At the Barns at Wolf Trap in Vienna, Virginia, the team of composer John Musto and librettist Mark Campbell recently premiered The Inspector, their fourth opera. The Dresser caught the April 29, 2011 performance. Like most new operas, the performance run was limited and for this opera, directed by Leon Major, there were only three performances.

WELCOME TO SAINT FILTH

Mayor-and-Board-of-DirectorsSm.jpgLoosely based on The Government Inspector by Nikolai Gogol, the Musto-Campbell opera, set in the fictitious Sicilian town of Santa Schifezza during Mussolini's regime, hinges on a case of mistaken identity by a petty but corrupt official. Mayor Fazzobaldi (baritone Robert Orth) of Santa Schifezza--meaning Saint Filth or Saint Trash--explicitly states in the first scene of this two-act, five-scene opera that things are done "our way." While the Mayor wants to convince anyone listening that he has a democratic government (his officials call him "your supremacy"), his actions say, like Frank Sinatra's well-known ballad, "I did it my way." Hold on to that notion of musical pop culture.

Exactly, who is listening? Well, for one is Sister Anjelica (actor Naomi Jacobson) who has just come to town to open an orphanage or so her note says since another note indicates that she has taken a vow of silence. The Mayor, who has just gotten news that one of Mussolini's inspectors is about to sneak into his town, grants the silent sister a promise about the orphanage in exchange that she becomes his biographer to record his good deeds. He says that his book The Mayor of Santa Schifezza: A Day in the Life of will become a best seller, leaving the Bible "in the dust." Can you hear, Dear Reader, the Mob man Sinatra climaxing with:

For what is a man, what has he got?
If not himself, then he has naught.
To say the things he truly feels and
not the words of one who kneels.
The record shows I took the blows
and did it my way!

OK, maybe the Sinatra association is a little far fetched but the Dresser got defocused a number of times during this supposedly comic opera.

MIXING IT UP

The story spins into action when the town's twin mail carriers--think Tweedle Dum and Tweedle Dee--convince the Mayor to read a letter that comes packaged in elegant paper. How about you, Dear Reader?--the Dresser loves shopping in Florence for stationery and note cards, even in the bargain markets, the Italian paper is high quality. Bobachina (soprano Andrea Shokery) says, "The swaper's very panky" and Bobachino (mezzo-soprano Hilary Ginther) interprets "the paper's very swanky." Mayor-MailmenSmall.jpgThe letter warns the Mayor about an inspector from Rome traveling incognito and shortly thereafter, the Mayor has latched onto two seemingly down and out men who have, in fact, come from Rome. However, the audience knows that the younger, blond man Tancredi (tenor Vale Rideout) and the older companion Cosimo (baritone William Sharp) are not inspectors, but just two hungry people who have lost all their money and who are trying for some unexplained reason to get to a boat in Palermo. Things are not as they appear in this opera.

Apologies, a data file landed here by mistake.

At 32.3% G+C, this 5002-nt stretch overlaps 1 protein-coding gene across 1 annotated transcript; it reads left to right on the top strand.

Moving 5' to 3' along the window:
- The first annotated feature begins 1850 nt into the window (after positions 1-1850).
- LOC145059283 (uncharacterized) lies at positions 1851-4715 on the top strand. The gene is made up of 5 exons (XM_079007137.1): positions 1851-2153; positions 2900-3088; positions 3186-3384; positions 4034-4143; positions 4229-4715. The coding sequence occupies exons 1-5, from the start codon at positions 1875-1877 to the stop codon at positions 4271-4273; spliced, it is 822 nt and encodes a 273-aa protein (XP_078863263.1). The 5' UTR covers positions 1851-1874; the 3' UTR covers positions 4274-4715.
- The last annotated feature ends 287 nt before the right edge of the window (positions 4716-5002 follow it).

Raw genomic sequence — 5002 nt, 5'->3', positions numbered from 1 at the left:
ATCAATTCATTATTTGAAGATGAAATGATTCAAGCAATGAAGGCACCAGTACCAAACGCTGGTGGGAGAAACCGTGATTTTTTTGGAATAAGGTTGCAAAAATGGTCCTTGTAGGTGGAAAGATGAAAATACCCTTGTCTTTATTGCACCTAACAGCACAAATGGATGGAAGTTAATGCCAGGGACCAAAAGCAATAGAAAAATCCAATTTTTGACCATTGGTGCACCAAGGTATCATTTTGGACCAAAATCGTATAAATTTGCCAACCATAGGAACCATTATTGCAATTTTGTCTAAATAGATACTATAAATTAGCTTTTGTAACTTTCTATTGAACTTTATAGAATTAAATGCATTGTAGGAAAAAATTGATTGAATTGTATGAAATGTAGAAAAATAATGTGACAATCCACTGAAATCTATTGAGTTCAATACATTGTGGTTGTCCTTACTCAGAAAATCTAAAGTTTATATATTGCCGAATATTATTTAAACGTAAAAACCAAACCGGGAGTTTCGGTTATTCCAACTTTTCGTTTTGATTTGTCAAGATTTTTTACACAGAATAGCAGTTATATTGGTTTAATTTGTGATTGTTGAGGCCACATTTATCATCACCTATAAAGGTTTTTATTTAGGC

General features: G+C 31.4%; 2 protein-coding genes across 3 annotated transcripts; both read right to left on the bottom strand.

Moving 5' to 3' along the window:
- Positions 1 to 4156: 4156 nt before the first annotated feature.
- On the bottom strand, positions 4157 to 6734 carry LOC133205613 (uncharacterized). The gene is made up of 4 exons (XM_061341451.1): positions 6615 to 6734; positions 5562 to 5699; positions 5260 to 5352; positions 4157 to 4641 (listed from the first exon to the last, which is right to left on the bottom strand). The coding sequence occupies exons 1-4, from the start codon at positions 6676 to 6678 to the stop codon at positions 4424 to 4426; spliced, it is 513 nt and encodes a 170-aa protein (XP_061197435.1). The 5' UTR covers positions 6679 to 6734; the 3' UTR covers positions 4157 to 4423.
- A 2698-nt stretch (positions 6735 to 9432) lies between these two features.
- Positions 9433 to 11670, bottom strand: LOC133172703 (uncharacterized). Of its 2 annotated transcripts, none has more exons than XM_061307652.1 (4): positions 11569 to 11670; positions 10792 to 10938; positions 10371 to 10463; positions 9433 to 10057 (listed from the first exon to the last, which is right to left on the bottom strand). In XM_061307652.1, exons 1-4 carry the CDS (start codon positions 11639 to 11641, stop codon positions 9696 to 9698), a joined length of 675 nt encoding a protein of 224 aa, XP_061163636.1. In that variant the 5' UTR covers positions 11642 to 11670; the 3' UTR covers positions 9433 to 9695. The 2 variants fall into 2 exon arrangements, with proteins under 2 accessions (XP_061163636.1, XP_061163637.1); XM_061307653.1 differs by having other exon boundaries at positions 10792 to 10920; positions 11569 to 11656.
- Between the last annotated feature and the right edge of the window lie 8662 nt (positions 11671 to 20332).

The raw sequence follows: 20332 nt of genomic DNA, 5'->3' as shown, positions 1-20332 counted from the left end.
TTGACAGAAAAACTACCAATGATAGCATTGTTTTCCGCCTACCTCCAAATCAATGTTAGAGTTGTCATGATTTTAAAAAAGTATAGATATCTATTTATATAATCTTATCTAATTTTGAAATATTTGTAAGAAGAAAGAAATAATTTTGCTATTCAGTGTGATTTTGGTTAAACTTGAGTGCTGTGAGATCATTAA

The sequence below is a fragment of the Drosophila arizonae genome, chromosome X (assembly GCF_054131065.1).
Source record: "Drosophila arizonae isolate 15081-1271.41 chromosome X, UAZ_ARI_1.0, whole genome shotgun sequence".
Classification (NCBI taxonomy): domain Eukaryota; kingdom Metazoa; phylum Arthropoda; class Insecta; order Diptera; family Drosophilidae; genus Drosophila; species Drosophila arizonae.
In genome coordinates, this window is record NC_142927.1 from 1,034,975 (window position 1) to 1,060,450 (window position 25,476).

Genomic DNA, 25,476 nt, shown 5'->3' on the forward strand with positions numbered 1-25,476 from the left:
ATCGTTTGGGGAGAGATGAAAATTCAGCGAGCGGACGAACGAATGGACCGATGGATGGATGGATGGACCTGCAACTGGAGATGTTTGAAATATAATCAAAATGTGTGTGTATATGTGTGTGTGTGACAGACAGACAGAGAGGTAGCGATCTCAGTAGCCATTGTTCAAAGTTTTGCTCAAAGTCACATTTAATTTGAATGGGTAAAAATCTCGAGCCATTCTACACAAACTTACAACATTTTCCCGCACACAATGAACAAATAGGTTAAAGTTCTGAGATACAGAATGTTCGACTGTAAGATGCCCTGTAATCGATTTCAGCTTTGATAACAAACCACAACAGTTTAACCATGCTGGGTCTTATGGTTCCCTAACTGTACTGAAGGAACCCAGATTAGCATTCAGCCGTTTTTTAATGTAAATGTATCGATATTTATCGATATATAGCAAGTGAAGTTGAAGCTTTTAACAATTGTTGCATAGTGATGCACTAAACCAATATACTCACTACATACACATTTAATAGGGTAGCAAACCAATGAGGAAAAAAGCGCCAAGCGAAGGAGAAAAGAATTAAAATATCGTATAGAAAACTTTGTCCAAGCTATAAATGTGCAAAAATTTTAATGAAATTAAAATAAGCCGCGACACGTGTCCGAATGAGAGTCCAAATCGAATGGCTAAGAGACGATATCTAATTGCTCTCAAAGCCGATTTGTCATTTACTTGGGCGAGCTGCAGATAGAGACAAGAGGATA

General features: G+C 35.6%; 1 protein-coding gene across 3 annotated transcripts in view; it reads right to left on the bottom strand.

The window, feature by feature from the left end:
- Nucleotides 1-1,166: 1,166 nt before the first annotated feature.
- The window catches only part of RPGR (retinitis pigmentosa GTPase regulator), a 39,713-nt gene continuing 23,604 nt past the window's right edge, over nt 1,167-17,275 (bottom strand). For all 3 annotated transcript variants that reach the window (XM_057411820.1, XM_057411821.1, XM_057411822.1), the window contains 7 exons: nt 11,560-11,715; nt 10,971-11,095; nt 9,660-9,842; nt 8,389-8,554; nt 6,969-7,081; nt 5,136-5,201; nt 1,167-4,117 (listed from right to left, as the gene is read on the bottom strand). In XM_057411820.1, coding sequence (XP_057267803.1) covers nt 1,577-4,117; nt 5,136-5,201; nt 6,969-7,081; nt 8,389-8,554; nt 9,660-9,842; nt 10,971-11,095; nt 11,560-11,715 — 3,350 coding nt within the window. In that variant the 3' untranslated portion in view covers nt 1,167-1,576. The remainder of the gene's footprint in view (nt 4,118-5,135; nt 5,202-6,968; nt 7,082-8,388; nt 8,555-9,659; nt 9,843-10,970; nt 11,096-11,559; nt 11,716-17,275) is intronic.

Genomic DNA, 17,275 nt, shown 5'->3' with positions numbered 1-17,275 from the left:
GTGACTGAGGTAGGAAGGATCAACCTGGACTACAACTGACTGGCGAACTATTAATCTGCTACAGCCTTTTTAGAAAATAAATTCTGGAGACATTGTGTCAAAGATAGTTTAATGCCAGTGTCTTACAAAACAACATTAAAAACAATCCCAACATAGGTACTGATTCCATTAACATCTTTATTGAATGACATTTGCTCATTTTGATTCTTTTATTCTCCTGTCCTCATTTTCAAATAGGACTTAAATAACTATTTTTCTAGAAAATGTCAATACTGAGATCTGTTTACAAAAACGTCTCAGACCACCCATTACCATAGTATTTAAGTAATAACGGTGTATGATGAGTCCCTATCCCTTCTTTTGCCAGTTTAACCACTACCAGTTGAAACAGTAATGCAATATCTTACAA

Musically, the opera blends tonality and dissonance with a landscape of what sounds like Italian folk tunes, circus tunes, silent screen melodies and droll noises like a contrabassoon imitating Cosimo's hunger pangs. Musto assigns the best music to the Mayor's headstrong daughter Beatrice (soprano Anne-Carolyn Bird). In Act I, her aria about having nothing but contempt for the new leader of Italy (Mussolini is not mentioned but certainly understood) introduces a simpler musical line in what has been throughout this act, an overly busy and complex regimen that quite frankly bored the Dresser. However, the Dresser suspects that judicious cutting of Act I would remedy that problem and give the Dresser renewed respect for the composer's challenging offering. Beatrice, who constantly has her nose in a book, also steals musical attention when she replies to her parents who want her to be nice to Tancredi (the Mayor has been offering all sorts of bribes to him because he thinks Tancredi is Mussolini's inspector). Beatrice is furious with her parents, because they pulled her out of her studies at the university after only one year.FamilySmall.jpg

All of the performers gave excellent recitals but the Dresser expects any cast working under Leon Major to perform at this level. Mezzo-soprano Sarah Larsen as Sarelda, the wife of Mayor Fazzobaldi and mother of Beatrice, delivered a notable performance in the last scene of Act I when she sang about the shoes and hats she hopes to have when they move to Rome, now that she believes her husband has bought Tancredi's full support.

Erhard Rom's set was every bit as engaging as the two he created for the Wolf Trap productions of Musto-Campbell's Volpone. What the Dresser particularly liked was that the three walls required stagehands to get very physical when they were required to turn them. This visceral engagement reminded the Dresser of construction workers in Italy who always seemed to be more emotionally involved with their buildings than American construction workers.

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About April 2011